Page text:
In his long awaited review of the functioning of the UK equity market, published two weeks ago, Prof John Kay highlighted the short termism and lack of engagement displayed by many professional investors towards their holdings of corporate equity. As could be expected from such a source, his points were elegantly and forcefully argued, even if his recommendations for redress have not found universal favour.
To my mind however, the short termism debate also raises however a related and in some ways more topical and troubling question, which is: how effectively are professional investors coping with the challenge posed by the most pressing and complex global issue currently weighing on the financial markets’ mind. That of course is the future of the Eurozone, and the short answer, I fear, is not at all well.
There are plenty of signs that professional investors are starting to suffer, in much the same way as politicians and voters across the Eurozone, from various forms of crisis fatigue. One problem is simply the difficulty of making money in the increasingly correlated, risk on risk off markets for which the Eurozone’s travails are the most powerful contributory factor. Last week Louis Bacon, the celebrated hedge fund manager, blamed his decision to return $2 billion of capital to investors on of the difficulty of finding and exploiting winning bets in this trading environment.
Noting that both liquidity and opportunities have become heavily “constrained”, he referred specifically to the problems of the Eurozone and what he called the prevalence of “disaster economics”, in which assets are priced not according to their individual merits, but solely on how resilient they might prove in the event of a fresh market crisis. That is just one example of a more generalised problem: according to Standard & Poor’s, 2011 was the worst year yet for active managers in recent times, with 80% of large cap US mutual funds failing to beat their relevant index.
Last week also we heard from Michael Dobson, the chief executive of Schroders, how many institutional clients are simply sitting on their hands, unwilling or unable to commit their cash while the present climate of uncertainty persists. Analysis by academics in San Francisco have meanwhile specifically linked the increasingly high correlation of stocks in today’s “risk on, risk off” market environment to the high degree of policy uncertainty, most of which stems directly from the inability of political leaders in the Eurozone to resolve the seemingly never-ending single currency crisis.
Investor inertia or paralysis, if you want to use a more robust description, is also of course behind the very low volumes of trading activity which are slowly squeezing the life out of many smaller stockbroking firms. Not that the markets are helping themselves in this regard. The excitable way in which both the bond and equity markets have reacted to the “will he, won’t he” bond buying plan of the European Central Bank’s President Mario Draghi underlines just how superficial and short termist investors can be. Years of taking a supine lead from the actions of the Federal Reserve seem to have lulled many analysts into investing the ECB, for example, with far more authority in Europe than it in fact possesses, either in theory or in practice.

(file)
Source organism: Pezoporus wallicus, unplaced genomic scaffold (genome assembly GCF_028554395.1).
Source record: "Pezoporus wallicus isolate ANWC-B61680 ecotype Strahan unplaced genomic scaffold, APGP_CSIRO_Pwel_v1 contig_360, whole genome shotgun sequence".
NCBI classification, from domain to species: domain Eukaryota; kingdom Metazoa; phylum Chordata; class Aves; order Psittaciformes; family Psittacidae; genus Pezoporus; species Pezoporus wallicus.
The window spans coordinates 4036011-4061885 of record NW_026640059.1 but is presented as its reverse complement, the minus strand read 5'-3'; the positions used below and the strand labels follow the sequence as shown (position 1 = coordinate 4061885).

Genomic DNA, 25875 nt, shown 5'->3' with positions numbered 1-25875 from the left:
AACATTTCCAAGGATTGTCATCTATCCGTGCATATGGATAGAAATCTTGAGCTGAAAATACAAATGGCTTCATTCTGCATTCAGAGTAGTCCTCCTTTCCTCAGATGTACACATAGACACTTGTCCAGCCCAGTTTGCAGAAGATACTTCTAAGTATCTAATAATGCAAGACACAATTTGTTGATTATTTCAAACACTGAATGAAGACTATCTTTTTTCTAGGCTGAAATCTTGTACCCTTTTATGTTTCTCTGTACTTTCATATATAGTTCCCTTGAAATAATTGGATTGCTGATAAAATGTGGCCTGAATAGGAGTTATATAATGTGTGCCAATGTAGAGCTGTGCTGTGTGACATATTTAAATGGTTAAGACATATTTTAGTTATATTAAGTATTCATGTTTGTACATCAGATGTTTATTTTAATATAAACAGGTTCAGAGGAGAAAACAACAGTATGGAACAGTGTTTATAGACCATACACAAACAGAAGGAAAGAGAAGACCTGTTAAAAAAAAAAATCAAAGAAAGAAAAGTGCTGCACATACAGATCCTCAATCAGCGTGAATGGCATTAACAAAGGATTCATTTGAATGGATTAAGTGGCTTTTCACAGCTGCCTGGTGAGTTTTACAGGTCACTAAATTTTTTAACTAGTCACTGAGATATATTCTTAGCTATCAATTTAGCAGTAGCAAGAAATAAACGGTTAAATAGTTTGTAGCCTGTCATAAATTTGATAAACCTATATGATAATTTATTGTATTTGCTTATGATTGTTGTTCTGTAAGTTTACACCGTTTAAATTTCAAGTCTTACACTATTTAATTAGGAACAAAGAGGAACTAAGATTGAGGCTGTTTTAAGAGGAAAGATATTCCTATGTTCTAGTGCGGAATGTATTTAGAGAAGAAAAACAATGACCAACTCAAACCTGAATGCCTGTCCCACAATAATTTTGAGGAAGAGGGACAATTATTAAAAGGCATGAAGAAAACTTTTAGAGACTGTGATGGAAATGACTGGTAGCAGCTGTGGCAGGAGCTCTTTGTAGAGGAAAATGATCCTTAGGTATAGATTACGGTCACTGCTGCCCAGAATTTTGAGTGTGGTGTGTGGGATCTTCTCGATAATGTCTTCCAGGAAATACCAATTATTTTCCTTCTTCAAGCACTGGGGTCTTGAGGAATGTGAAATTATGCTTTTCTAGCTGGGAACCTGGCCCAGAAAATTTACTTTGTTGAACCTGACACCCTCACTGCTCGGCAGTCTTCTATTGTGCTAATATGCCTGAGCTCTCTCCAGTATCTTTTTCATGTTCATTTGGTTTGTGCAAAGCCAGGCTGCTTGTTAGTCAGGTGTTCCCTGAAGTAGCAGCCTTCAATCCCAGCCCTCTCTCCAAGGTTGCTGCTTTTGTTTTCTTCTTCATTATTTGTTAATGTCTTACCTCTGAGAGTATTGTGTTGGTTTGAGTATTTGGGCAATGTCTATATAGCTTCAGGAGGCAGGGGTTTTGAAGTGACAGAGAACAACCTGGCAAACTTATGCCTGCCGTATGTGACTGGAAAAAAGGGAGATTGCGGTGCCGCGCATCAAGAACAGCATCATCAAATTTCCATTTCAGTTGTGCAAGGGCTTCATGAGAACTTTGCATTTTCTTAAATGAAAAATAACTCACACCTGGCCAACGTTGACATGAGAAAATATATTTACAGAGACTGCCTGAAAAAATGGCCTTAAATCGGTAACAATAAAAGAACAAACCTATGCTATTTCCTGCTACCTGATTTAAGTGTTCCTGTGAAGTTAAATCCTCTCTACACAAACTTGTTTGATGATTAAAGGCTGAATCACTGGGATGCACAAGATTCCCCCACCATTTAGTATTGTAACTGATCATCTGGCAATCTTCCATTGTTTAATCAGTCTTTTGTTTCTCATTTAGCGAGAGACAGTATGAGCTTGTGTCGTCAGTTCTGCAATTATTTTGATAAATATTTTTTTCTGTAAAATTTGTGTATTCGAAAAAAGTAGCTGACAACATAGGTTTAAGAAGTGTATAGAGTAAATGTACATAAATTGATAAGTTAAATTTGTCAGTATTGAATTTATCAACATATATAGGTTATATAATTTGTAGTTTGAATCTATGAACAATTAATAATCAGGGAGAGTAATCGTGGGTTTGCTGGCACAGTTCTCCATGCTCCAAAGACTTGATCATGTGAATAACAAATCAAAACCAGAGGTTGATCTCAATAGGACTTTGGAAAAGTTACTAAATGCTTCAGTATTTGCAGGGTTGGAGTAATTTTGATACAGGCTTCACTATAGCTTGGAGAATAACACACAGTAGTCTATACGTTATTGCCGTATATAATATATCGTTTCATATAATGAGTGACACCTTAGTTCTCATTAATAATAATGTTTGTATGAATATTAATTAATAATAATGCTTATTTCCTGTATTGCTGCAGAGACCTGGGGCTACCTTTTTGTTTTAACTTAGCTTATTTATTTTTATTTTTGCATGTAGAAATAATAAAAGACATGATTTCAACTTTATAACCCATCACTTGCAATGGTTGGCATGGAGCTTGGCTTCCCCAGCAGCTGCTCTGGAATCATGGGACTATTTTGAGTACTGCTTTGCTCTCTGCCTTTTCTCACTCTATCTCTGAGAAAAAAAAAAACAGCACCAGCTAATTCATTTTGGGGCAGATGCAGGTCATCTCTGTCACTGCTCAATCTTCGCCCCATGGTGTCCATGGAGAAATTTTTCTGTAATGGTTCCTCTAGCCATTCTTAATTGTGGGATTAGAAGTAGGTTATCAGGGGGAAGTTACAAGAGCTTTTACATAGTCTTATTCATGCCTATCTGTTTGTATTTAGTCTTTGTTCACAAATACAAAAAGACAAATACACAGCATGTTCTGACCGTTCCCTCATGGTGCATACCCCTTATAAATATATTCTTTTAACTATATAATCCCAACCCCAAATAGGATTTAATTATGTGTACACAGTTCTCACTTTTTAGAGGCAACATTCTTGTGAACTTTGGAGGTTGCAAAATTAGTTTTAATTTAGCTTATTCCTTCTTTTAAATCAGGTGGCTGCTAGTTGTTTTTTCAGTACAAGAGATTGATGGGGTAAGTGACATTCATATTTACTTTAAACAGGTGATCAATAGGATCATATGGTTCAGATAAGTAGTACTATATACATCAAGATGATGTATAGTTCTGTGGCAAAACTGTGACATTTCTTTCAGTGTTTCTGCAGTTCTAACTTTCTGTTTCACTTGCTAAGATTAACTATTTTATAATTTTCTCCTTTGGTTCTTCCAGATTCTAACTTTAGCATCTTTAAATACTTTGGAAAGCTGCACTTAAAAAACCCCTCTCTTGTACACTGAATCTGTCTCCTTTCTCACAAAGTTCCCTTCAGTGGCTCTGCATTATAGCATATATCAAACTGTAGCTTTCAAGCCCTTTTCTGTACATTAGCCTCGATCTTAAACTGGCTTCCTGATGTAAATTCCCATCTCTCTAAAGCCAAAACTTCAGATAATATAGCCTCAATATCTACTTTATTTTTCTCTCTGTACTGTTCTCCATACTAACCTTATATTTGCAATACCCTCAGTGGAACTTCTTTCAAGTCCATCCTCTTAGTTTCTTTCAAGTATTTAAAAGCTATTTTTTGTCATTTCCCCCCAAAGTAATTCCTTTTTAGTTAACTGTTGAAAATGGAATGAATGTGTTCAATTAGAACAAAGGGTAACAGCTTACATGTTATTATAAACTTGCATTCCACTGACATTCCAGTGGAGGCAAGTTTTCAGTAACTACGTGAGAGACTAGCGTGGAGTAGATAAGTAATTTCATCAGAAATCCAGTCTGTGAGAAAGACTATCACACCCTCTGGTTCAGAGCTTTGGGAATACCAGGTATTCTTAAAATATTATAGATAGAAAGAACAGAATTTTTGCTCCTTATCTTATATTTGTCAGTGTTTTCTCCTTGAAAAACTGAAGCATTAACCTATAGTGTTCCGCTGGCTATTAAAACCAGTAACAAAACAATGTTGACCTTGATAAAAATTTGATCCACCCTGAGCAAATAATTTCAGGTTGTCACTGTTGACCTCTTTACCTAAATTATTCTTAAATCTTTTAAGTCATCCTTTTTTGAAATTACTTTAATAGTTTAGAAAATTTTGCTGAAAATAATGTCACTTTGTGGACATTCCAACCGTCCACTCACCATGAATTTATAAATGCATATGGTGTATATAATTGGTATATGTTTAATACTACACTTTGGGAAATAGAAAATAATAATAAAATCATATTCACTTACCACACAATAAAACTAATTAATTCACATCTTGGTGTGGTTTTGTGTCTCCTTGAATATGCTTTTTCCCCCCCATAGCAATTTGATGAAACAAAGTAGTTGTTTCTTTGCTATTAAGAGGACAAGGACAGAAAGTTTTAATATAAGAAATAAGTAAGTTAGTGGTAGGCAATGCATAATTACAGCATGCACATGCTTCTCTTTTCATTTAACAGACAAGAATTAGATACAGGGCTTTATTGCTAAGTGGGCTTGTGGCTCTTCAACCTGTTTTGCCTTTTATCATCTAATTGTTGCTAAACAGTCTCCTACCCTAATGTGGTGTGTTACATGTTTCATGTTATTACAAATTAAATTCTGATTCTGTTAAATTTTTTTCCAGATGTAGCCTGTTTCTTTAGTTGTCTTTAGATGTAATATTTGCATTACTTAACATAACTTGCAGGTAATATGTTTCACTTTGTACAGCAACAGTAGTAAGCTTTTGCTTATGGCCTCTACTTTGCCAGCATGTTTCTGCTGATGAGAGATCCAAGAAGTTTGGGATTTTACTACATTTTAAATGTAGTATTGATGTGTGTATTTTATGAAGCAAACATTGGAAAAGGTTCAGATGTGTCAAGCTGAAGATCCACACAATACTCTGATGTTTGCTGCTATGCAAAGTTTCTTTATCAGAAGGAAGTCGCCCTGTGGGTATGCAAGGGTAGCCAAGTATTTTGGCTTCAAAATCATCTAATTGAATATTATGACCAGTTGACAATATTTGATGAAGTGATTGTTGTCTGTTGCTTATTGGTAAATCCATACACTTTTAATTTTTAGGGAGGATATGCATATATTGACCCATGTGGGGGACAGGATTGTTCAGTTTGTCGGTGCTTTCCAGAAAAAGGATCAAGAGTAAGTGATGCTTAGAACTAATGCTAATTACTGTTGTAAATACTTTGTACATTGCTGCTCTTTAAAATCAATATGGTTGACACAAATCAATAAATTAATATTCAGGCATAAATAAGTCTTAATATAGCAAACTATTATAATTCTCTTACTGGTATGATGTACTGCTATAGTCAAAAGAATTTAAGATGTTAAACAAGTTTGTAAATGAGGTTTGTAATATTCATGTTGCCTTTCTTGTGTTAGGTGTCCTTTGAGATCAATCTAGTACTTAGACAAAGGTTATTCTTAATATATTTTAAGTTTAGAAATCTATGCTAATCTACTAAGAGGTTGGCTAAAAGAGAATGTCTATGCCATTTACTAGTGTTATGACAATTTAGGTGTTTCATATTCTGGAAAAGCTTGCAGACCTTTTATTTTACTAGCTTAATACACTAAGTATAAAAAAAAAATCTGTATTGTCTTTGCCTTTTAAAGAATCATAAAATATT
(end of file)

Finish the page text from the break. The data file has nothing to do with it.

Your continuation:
It was remarkable how quickly and how willingly investment banking analysts took Mr Draghi’s carefully worded remarks in his interview ten days ago to mean that the European Stability Mechanism, the Eurozone’s planned new bailout fund, was just about to be given a banking licence and the ability to borrow many times its initial capital to support Spanish and Italian bonds, thereby – hey presto – saving the Eurozone from collapse. The severity of the market reaction, swinging quickly from euphoria to disappointment, implies that this reasoning was quite widely believed.
In practice the issue is nothing like so simple, and never has been. Even overlooking the fact that the ESM does not yet exist, has no staff and no capital, the reality is that it has never been in the ECB’s power to initiate or orchestrate such an initiative. Even if you accept that some such development is the best hope of solving the Eurozone crisis (itself a debatable hypothesis), it will ultimately only be allowed if Europe’s divided political leaders can find sufficient consensus to sanction the move, which in turn will ultimately require treaty change and ratification by the Eurozone’s 17 different members.
It is far from clear that they can do this in time to prevent at least partial fragmentation. The reason however that the Eurozone issue is such a challenge to the markets is because it is ultimately a political issue whose outcome carries both serious short term risks and profound long term consequences – none of which plays to professional investors’ traditional strengths, or particularly suits their preferred methods of analysis. No wonder everyone is praying that one way or another it will be over soon.